New Trends: Dynamic Tidal Power

Dynamic tidal power or DTP is a new and untested method of tidal power generation. The concept involves a large dam-like structure, which would extend from the coast to the ocean. A perpendicular barrier would be constructed at the far end which forms a large ‘ T’ shape. This long T-dam would act as an interference with coast-parallel oscillating tidal waves,
which run along the coasts of continental shelves containing powerful hydraulic currents.

Features:

- Dynamic tidal power doesn't require a very high natural tidal range, this increases the number of sites which can produce tidal energy.
- Generates power irrespective of the direction in which the tide moves.
- The system only works if the barrage is at least x kilometers long and the turbines work in both directions
- Could be very expensive and has not been tested till now.
- DTP could also be combined with other functions such as shore protection.

Interested countries:

China is showing great interest in adoption of the technology and is conducting a feasibility study for DTP tidal energy which is supported by eight Dutch companies (POWER) group.
South Korea possesses good potential and could be one of the major adopters of DTP in the future.
UK is another country with high potential.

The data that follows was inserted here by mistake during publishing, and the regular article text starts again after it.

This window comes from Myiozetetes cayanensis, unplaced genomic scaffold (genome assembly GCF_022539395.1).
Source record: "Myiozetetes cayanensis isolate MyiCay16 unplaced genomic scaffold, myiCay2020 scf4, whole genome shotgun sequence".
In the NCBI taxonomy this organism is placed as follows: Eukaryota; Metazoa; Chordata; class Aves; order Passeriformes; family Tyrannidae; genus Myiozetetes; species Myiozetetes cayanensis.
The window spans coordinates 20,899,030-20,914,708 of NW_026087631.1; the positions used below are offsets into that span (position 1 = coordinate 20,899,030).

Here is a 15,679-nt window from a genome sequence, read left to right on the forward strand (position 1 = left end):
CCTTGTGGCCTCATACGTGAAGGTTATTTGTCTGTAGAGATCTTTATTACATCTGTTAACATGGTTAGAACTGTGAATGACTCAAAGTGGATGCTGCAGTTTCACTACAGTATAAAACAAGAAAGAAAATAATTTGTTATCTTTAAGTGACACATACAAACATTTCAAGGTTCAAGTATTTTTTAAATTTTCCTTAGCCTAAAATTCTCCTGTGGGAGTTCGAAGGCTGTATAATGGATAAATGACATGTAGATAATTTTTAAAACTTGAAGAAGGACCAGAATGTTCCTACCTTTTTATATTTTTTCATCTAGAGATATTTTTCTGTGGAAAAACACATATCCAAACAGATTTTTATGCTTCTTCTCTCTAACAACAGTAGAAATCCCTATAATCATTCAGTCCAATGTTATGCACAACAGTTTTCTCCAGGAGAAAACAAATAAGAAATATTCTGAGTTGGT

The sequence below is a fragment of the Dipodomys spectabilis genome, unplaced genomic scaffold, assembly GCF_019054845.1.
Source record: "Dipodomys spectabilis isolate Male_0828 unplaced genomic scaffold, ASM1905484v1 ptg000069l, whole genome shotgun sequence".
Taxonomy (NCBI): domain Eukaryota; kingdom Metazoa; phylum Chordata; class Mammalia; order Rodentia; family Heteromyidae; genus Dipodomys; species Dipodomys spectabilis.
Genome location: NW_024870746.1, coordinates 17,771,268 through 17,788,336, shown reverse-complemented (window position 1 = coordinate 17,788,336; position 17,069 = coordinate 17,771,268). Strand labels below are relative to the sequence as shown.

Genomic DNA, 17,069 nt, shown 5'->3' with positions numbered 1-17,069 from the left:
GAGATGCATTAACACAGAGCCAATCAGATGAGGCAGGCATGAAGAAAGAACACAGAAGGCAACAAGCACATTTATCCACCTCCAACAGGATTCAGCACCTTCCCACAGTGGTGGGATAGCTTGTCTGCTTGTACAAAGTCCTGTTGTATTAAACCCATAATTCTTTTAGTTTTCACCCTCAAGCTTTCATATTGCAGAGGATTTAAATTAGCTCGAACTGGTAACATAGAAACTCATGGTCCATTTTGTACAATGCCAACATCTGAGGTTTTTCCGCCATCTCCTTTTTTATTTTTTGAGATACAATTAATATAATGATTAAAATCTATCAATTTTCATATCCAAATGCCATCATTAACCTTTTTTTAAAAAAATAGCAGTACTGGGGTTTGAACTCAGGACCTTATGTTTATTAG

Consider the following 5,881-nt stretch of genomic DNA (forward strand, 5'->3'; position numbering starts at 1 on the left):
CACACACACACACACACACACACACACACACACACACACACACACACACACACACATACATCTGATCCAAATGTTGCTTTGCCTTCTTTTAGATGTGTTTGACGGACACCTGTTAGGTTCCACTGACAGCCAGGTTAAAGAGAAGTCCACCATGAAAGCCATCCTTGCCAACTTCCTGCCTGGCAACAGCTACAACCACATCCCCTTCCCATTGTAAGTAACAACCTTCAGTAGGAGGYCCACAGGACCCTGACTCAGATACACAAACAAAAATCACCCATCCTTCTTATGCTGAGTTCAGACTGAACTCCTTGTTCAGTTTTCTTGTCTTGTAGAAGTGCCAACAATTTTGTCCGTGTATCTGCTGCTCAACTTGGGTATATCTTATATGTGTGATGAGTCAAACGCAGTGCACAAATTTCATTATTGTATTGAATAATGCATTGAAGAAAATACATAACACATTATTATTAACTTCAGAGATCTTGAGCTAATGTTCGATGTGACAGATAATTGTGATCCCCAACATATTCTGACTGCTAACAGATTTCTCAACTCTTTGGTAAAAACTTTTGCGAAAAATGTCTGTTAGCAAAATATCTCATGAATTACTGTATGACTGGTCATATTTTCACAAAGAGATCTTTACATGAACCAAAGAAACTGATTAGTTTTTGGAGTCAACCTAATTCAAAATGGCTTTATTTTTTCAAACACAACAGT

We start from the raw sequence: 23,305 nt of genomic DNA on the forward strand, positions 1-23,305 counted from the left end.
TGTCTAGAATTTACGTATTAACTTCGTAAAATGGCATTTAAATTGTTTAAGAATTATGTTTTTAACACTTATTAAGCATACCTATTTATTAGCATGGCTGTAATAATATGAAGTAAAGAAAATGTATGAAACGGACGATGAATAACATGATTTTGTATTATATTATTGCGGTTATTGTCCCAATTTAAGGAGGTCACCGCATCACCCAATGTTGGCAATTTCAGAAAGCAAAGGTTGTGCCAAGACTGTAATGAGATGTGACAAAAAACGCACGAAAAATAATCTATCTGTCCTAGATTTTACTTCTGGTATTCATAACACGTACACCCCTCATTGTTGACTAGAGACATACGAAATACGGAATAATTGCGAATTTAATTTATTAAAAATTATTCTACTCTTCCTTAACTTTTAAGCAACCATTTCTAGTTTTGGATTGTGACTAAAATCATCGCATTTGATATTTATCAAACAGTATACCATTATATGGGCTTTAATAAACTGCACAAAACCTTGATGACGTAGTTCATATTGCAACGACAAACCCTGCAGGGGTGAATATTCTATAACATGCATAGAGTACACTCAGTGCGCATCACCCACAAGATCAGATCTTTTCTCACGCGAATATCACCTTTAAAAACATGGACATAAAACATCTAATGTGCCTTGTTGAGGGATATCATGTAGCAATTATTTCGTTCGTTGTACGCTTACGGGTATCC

Tidal Turbine Types

Horizontal Axis Turbine
Horizontal axis turbines extract energy from moving water in much the same way as wind turbines extract energy from moving air.

Vertical Axis Turbine
Vertical axis turbines extract energy from the tides in a similar manner to that above, however the turbine is mounted on a vertical axis.

Oscillating Hydrofoil
A hydrofoil is attached to an oscillating arm. The tidal current flowing either side of a wing results in lift. This motion then drives fluid in a hydraulic system to be converted into electricity.

Enclosed Tips (Venturi)
Also known as venturi effect devices, the device is housed in in a duct which concentrates the tidal flow passing through the turbine. The flow of water can drive a turbine directly or the induced pressure differential in the system can drive an air-turbine.

Archimedes Screw
The Archimedes Screw is a helical corkscrew-shaped device (has a helical surface surrounding a central cylindrical shaft) which draws power from the tidal stream as the water moves up/ through the spiral turning the turbines.

Tidal Kite
A tidal kite is tethered to the sea bed and carries a turbine below the wing. As the kite moves, water flows through the turbine and electricity is produced in the gearless generator which is transmitted through a cable in the tether attached to the wing.

Table Of Contents

Tidal Energy: Current Status and Future Outlook
Executive Summary 3
Key Findings 5
Technology Snapshot and Trends 6
Tidal Energy Initiatives 14
Impact Analysis and Assessment 19
Technology Management Strategies and Roadmap 27
Appendix 31
Frost and Sullivan story 36